David Unaipon (1872-1967) is celebrated on the $50 note. As he was from South Australia he may have been able to vote in the first Federal election under the law of that state. He died in the year of the race power referendum which he championed. Not until 1962 were Indigenous people entitled to vote in Federal elections. 

Voting rights for indigenous people in Australia.

the 1962 amendment to the electoral act

It is important to understand the history of the vote for indigenous people in Australia from colonial times to the present day.

In March 1962 the Commonwealth Electoral Act was amended to provide that Indigenous people could enrol to vote in federal elections if they wished. Unlike other Australians it was not compulsory for them to enrol. It was also an offence for anyone to use undue influence or pressure to induce them to enrol. Once they enrolled, however, voting was compulsory.

Having the right to vote federally was one thing, it took longer for reforms to be made regarding the mechanics of voter registration for indigenous people in the states.

The 1967 referendum

Getting the vote preceded the famous 1967 Constitutional Referendum.

The 1967 Referendum approved two changes to the Constitution affecting Aboriginal people.

The first change was to one of the heads of power in section 51 of the Constitution to allow the Commonwealth to take responsibility for indigenous issues. This amended clause xxvi to read:

The people of any race for whom it is deemed necessary to make special laws.

The words removed were -  'other than the aboriginal race in any State'

Although sometimes trumpeted as a triumph of rights, this part of the 1967 referendum gave the Commonwealth a malignant authority to use the race power unchecked - as discussed by George Williams in 2012 referring to the High Court case Kartinyeri v Commonwealth (1998) 195 CLR 337 (The Hindmarsh Island Bridge Case).

On the afternoon of the first day of the hearing, the Commonwealth Solicitor-General, Gavan Griffith, suggested that the races power "is infused with a power of adverse operation". He acknowledged "the direct racist content of this provision‟ in the sense of "a capacity for adverse operation‟. The following exchange then occurred:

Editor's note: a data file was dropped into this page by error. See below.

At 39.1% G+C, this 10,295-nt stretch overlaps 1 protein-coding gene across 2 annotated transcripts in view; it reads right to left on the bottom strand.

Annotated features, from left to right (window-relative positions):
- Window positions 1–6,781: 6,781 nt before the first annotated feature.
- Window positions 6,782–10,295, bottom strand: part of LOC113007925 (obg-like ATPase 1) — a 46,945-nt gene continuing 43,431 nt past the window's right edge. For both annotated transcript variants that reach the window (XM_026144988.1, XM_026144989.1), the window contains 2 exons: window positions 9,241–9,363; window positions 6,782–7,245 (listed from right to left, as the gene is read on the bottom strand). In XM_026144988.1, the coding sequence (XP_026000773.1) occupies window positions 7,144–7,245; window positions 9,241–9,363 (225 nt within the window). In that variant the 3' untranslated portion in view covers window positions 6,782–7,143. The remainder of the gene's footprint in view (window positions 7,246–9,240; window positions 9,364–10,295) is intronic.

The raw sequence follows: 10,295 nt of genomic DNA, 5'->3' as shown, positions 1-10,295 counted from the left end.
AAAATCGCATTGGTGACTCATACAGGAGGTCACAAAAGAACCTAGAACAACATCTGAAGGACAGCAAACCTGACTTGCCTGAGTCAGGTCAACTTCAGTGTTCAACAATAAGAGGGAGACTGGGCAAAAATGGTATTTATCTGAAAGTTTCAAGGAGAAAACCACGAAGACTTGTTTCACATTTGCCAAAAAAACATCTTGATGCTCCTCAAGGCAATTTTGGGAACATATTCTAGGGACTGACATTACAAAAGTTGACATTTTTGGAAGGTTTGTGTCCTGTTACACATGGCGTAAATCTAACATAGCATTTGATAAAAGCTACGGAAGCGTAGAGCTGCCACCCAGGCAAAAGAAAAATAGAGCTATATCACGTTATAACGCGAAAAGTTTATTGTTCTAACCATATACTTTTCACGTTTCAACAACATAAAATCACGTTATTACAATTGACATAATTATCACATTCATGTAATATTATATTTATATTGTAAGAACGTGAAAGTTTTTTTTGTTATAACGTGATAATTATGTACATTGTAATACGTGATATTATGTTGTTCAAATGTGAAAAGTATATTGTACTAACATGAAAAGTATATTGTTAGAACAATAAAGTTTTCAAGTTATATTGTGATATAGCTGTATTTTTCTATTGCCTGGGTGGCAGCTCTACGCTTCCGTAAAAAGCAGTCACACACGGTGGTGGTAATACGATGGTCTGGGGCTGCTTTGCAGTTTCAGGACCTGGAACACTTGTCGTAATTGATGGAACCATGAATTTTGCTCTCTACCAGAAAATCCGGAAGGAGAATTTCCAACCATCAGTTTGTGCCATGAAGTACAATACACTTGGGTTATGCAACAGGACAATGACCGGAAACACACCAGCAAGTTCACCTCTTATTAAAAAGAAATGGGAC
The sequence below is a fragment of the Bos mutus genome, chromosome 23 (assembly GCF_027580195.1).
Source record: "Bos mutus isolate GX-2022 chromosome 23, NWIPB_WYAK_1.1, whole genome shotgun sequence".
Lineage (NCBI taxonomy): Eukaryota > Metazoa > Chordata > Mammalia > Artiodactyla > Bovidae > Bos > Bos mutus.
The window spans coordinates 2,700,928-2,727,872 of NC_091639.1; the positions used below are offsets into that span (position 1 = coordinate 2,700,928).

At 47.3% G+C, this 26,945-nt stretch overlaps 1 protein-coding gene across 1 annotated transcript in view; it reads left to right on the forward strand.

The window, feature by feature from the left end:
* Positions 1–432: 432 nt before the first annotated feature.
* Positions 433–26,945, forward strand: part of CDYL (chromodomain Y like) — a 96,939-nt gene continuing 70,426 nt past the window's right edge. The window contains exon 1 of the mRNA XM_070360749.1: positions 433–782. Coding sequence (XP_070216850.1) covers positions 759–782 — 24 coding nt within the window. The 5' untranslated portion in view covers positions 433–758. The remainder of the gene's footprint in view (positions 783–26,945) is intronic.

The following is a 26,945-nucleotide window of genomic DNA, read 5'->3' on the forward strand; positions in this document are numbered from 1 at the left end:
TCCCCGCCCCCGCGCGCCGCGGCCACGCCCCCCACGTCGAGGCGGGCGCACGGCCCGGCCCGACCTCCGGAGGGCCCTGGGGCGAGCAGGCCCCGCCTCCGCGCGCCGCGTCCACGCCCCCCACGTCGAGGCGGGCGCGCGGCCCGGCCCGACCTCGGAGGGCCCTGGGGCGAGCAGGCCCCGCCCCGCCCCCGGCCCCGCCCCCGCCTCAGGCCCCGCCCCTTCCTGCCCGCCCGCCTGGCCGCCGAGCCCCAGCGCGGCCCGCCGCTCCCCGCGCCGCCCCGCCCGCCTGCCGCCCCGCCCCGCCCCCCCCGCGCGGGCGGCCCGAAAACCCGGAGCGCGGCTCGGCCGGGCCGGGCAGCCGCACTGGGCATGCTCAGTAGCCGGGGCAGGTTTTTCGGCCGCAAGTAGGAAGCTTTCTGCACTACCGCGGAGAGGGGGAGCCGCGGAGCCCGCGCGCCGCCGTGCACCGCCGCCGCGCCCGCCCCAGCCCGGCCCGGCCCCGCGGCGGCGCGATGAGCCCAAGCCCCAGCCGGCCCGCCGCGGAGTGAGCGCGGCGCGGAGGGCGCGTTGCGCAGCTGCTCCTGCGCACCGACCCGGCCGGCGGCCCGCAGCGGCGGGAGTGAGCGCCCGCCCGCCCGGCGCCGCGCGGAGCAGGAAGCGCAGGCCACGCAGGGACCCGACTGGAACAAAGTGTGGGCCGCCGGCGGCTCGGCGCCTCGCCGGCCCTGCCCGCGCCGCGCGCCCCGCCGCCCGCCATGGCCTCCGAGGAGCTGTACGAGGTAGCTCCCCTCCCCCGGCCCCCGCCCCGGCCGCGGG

Kirby J: Can I just get clear in my mind, is the Commonwealth's submission that it is entirely and exclusively for the Parliament to determine the matter upon which special laws are deemed necessary … or is there a point at which there is a justiciable question for the Court? I mean, it seems unthinkable that a law such as the Nazi race laws could be enacted under the race power and that this Court could do nothing about it.
Griffith QC: Your Honour, if there was a reason why the Court could do something about it, a Nazi law, it would, in our submission, be for a reason external to the races power. It would be for some wider over-arching reason.
Williams adds, '"Of course, without a Bill of Rights or express protection from racial discrimination, there was no such over-arching reason."

The second change was to remove Section 127 which was headed "Aborigines not to be counted in reckoning population":

In reckoning the numbers of the people of the Commonwealth, or of a State or other part of the Commonwealth, aboriginal natives shall not be counted.

Being counted in the population had a special meaning specific to voting because the numbers of people of the Commonwealth in each state affected the quota for the allocation of House of Representatives seats.  

should there be dedicated seats for indigenous people?

Dr John Chesterman wrote in 2006 about the tangible legal possibility of creating designated seats for Indigenous representation in the Federal Parliament. And the Indigenous Law Centre, based at UNSW Law, has a page of links to resources relevant to the possible creation of Dedicated Indigenous Parliamentary Seats

Constitutional recognition

The Recognise movement is campaigning for Constitutional recognition and removal of racist provisions in the Constitution being sections 51 (26) (as discussed above) and section 25 which says:

25. Provisions as to races disqualified from voting